Mary Govoni, CDA, RDH, MBA, Mary Govoni & Associates So much has happened around current state of infection prevention and other areas of health care over the course of the last 3 years.   At times the change has been dizzying, confusing and frustrating.   Many dental team members are expressing their sentiments about COVID-19 fatigue.   The most common comment I hear is “I’m so tired of COVID”, and I am as well.  The reality is, however, that the pandemic still isn’t over.  On Jan. 31st President Biden disclosed that he will end the national emergency declaration related to COVID-19 on May 11, 2023.   Does this mean that the pandemic is over?  What, if anything, will be impacted in dental practices relative to COVID-19 guidance and protocols? It is important to note that although the current state of infection prevention is to end the national medical emergency declaration in May 2023, the CDC, and World Health Organization (WHO) may not end the declaration of a global pandemic of COVID-19 if cases are still spreading.  This action does, however, indicate that the crisis era of the pandemic is over – not that COVID-19 is gone from our lives.   In fact, what the CDC and other public health agencies have stated is that COVID-19 is beginning to enter the endemic stage of the spread of the disease, meaning that it will likely be always present at some level, like influenza.  This means that COVID-19, like influenza, will always present some level of risk of transmission in dentistry during aerosol generating procedures (AGP’s). In some states, under this emergency declaration, some dentists and hygienists have been allowed to administer COVID-19 vaccines to patients, which will most likely end.  But our IPAC protocols should continue to be followed, until further updates from the CDC.    COVID-19 cases continue to spread across the country.  New Omicron subvariants have been identified and now make up most of the COVID-19 cases in the U.S.   It is important to note that these variants are vaccine evasive, resulting in both vaccinated and unvaccinated individuals being infected with the virus. The CDC continues to urge health care facilities to follow their guidance for COVID-19, which includes both patient and health care worker protections thanks to current state of infection prevention. These viral outbreaks have been complicated over the last few months by a surge in cases of influenza that is higher than in recent years.   In addition, the respiratory syncytial virus (RSV) has also surged, especially in young children.  These viruses, and others, such as measles, can be spread through respiratory secretions, which puts dental professionals at risk of infections during AGP’s.   As a reminder, AGP’s are defined by OSHA and the CDC as the use of a high-speed handpiece, air/water syringe, ultrasonic scaler, air polisher and air abrasion.   Although the number of cases of COVID-19, Flu, and RSV are now decreasing, the risks of exposure for dental professionals performing AGP’s is still present.  To minimize the risk of exposure, dental professionals must still follow CDC and OSHA interim guidance, public health regulations and state dental board rules for infection control and especially for utilizing the correct PPE for these procedures. A recent study conducted at the Harvard School of Dental Medicine and published in JAMA Network,, concluded that there was no increased risk for dental practitioners contracting COVID-19 during clinical activities.  The article was cited by many groups within dentistry, but the tag line used for the citations did not include one very important conclusion from the study, which was that the study participants were wearing recommended PPE, including N-95 respirators.   On the surface, it might appear that the study concluded that the risk to dental professionals was minimal, when in fact it was and is not – for professionals not wearing the correct PPE and for those dental practices that are not continuing to screen patients for respiratory symptoms of COVID-19 and other infectious respiratory viruses.   Another issue that has come to light again in dentistry is that of contaminated dental unit water.   In 2015 and 2018 outbreaks of bacterial infections in pediatric patients who received pulpotomies in practices in Georgia and California, respectively.  These outbreaks drew attention to the need for proper testing and maintenance of dental unit waterlines to prevent infectious disease transmission.  In Oct. 2022, the CDC issued a warning through its Health Alert Network (HAN) that another outbreak had been reported. Although it is a common practice in dental facilities to treat the dental unit waterlines with some type of antimicrobial agent, to reduce the formation of biofilm and microbial growth in the waterlines, it is not as common for dental practice to test their water quality for contamination.   Testing is the only way for a dental team to know if their dental treatment water meets the CDC guideline of <500CFU/ml.  Every practice should have a waterline protocol in place that includes baseline testing of the water that is going into the unit, regular cleaning/maintenance with an antimicrobial agent, shocking the lines to remove residual biofilm and testing.  There are readily available resources for dental practices for water testing, both in-office and mail in services.  The CDC suggests that testing be performed at least quarterly. Many times, dental team members question the need to follow CDC guidance, since the CDC is not a regulatory agency, such as OSHA. The reality is, however, that most states require compliance with CDC guidelines in their dental rules.   And public health departments also require compliance with CDC guidance during current state of infection prevention.  Even in our collective state of COVID fatigue, we have the responsibility to protect the health of our patients and of course, ourselves.   Viewing CDC guidance as a burden or a nuisance, or simply a recommendation, can distort our thinking, and allow us to forget that responsibility.  Patient and health care worker safety is our primary obligation as health care professionals. Having said all that, we must always look at the practical side of compliance with regulations and guidelines.   This begins with training of dental team members to understand what is require and why it is so important.  According to OSHA and the CDC, new employees must be trained at the start of employment, which is often overlooked, as many dental practices do not have a formal onboarding process for new employees.  This is even more critical now due to a shortage of dental health care workers, and especially those with some prior experience in dentistry.   If new procedures or products are implemented or introduced into a practice, training must be provided to the team and annual training updates must be provided.  Training and retraining of team members, aids in ensuring consistency in how effectively infection prevention protocols are followed, thus increasing both patient and worker safety. Competency evaluations are an excellent tool for assessing the effectiveness of training.  This is especially important in the case of new and inexperienced team members, with no dental experience.  Can the new employees demonstrate how to appropriately reprocess instruments or turn over treatment rooms, following cleaning and disinfecting protocols?  And is there an Infection Control Coordinator appointed in the practice that can monitor that protocols are followed? A discussion of current state of infection prevention and its effect on dental practices would not be complete without addressing the issue of the financial impact on the practice.   Additional PPE, which has increased in price during the pandemic, is a key factor.  This leads some team members to consider how to cut costs with respect to infection control, such as reusing disposable items and some PPE – like face masks.   There are many areas where cost-savings can be implemented in dental practice, but cutting back on, or cutting corners is a slippery and dangers path for dental professionals.   Think of your safety, that of your patients and family members and strive to always do the right thing.  1. Centers for Disease Control and Prevention – COVID Data Tracker https://covid.cdc.gov/covid-data-tracker/#datatracker-home  (Accessed 1/31/23)  2. Centers for Disease Control and Prevention – COVID-19 Variants  https://www.cdc.gov/coronavirus/2019-ncov/variants/index.html?s_cid=11720:covid%2019%20variants%20of%20concern:sem.ga:p:RG:GM:gen:PTN:FY22 (Accessed 1/31/23) 3. Centers for Disease Control and Prevention – Interim Guidance for Healthcare Personnel - Potential Exposure at Work – updated 9/23/22  https://www.google.com/search?q=cdc+guidance+for+healthcare+workers&rlz=1C1CHBF_enUS1016US1016&oq=CDC+guidance&aqs=chrome.2.69i59j69i57j35i39j0i512l4j69i60.4783j0j4&sourceid=chrome&ie=UTF-8  (Accessed 1/31/23) 4. Centers for Disease Control and Prevention – Infection Control Guidance – updated 9/23/22  https://www.cdc.gov/coronavirus/2019-ncov/hcp/infection-control-recommendations.html (Accessed 1/31/23) 5. Centers for Disease Control and Prevention Flu Activity & Surveillance Data https://www.cdc.gov/flu/weekly/fluactivitysurv.htm  (Accessed 1/31/23) 6. Centers for Disease Control and Prevention Respiratory Syncytial Virus (RSV)  https://www.cdc.gov/rsv/index.html  (Accessed 1/31/23) 7. Centers for Disease Control and Prevention - The National Respiratory and Enteric Virus Surveillance System (NREVSS) https://www.cdc.gov/surveillance/nrevss/index.html (Accessed 1/31/23) 8. Centers for Disease Control and Prevention – Infection Control Guidance – updated 9/23/22  https://www.cdc.gov/coronavirus/2019-ncov/hcp/infection-control-recommendations.html (Accessed 1/31/23) 9. Harvard School of Dental Medicine – Study Shows Dental Practitioners Did Not Face and Increased Risk of Contracting COVID-19 During Clinical Activities https://hsdm.harvard.edu/news/study-shows-dental-practitioners-did-not-face-increased-risk-contracting-covid-19-during#:~:text=Study%20Shows%20Dental%20Practitioners%20Did,Harvard%20School%20of%20Dental%20Medicine (Accessed 1/31/23) 10. Jama Network – Evaluation fo Comprehensive COVID-19 Testing Program Outcomes in a US Dental Clinical Care Academic Setting, Dec. 13, 2022 https://jamanetwork.com/journals/jamanetworkopen/fullarticle/2799439 (Acessed 1/31/23) 11. Mycobacterium abscessus Infections Among Patients of a Pediatric Dentistry Practice — Georgia, 2015. MMWR Morb Mortal Wkly Rep 2016;65:355–356. DOI: http://dx.doi.org/10.15585/mmwr.mm6513a5 (Accessed 1/31/23) 12. Hatzenbuehler LA, Tobin-D’Angelo M, Drenzek C, et al. Pediatric Dental Clinic-Associated Outbreak of Mycobacterium abscessus Infection. J Pediatric Infect Dis Soc. 2017 Sep 1;6(3):e116-e122. https://pubmed.ncbi.nlm.nih.gov/28903524/ 13. CDC Health Alert Network - Outbreaks of Nontuberculous Mycobacteria Infections Highlight Importance of Maintaining and Monitoring Dental Waterlines https://emergency.cdc.gov/han/2022/han00478.asp (Accessed 1/31/23) 14. CDC Division of Oral Health – Dental Unit Water Quality https://www.cdc.gov/oralhealth/infectioncontrol/faqs/dental-unit-water-quality.html (Accessed 1/31/23)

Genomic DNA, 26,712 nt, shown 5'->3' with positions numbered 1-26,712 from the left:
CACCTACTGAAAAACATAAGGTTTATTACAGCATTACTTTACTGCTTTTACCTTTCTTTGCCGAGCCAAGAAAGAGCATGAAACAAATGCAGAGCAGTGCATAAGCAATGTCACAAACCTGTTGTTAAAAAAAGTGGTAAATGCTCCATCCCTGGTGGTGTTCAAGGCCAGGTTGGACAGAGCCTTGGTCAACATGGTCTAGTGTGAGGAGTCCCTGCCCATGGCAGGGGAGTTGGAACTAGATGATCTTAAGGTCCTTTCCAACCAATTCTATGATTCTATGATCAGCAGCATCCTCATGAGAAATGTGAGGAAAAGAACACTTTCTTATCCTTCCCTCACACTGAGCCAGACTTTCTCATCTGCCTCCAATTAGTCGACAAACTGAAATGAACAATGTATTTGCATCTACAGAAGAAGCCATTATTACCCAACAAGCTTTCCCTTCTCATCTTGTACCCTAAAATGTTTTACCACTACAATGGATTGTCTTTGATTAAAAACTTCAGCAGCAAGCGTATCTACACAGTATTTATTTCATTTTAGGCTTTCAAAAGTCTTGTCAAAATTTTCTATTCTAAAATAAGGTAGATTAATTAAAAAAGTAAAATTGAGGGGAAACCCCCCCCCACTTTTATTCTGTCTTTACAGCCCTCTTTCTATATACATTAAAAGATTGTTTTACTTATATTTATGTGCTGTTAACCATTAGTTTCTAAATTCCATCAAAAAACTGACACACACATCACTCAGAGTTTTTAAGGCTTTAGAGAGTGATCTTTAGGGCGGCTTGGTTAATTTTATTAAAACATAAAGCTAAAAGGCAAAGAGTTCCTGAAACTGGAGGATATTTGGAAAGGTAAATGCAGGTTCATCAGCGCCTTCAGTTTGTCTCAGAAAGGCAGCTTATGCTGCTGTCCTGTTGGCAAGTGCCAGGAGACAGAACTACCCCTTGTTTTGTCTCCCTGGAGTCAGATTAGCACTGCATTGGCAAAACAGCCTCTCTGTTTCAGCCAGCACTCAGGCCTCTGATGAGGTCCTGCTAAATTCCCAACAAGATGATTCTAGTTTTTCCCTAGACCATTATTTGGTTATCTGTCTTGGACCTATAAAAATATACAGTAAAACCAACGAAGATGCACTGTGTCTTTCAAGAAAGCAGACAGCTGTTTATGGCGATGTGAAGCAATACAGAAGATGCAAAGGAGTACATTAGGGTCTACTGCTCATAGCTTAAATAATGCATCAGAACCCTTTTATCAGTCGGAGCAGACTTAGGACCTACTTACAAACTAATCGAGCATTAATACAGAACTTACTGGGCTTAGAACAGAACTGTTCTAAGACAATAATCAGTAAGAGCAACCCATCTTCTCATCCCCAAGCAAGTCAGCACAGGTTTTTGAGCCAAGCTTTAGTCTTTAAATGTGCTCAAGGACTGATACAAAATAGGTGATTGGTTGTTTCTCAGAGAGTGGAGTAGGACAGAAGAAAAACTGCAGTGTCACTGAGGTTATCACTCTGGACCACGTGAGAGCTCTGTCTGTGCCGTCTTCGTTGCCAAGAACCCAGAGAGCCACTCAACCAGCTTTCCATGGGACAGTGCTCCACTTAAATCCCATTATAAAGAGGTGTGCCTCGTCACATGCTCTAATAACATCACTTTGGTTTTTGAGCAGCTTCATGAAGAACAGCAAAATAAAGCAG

Published: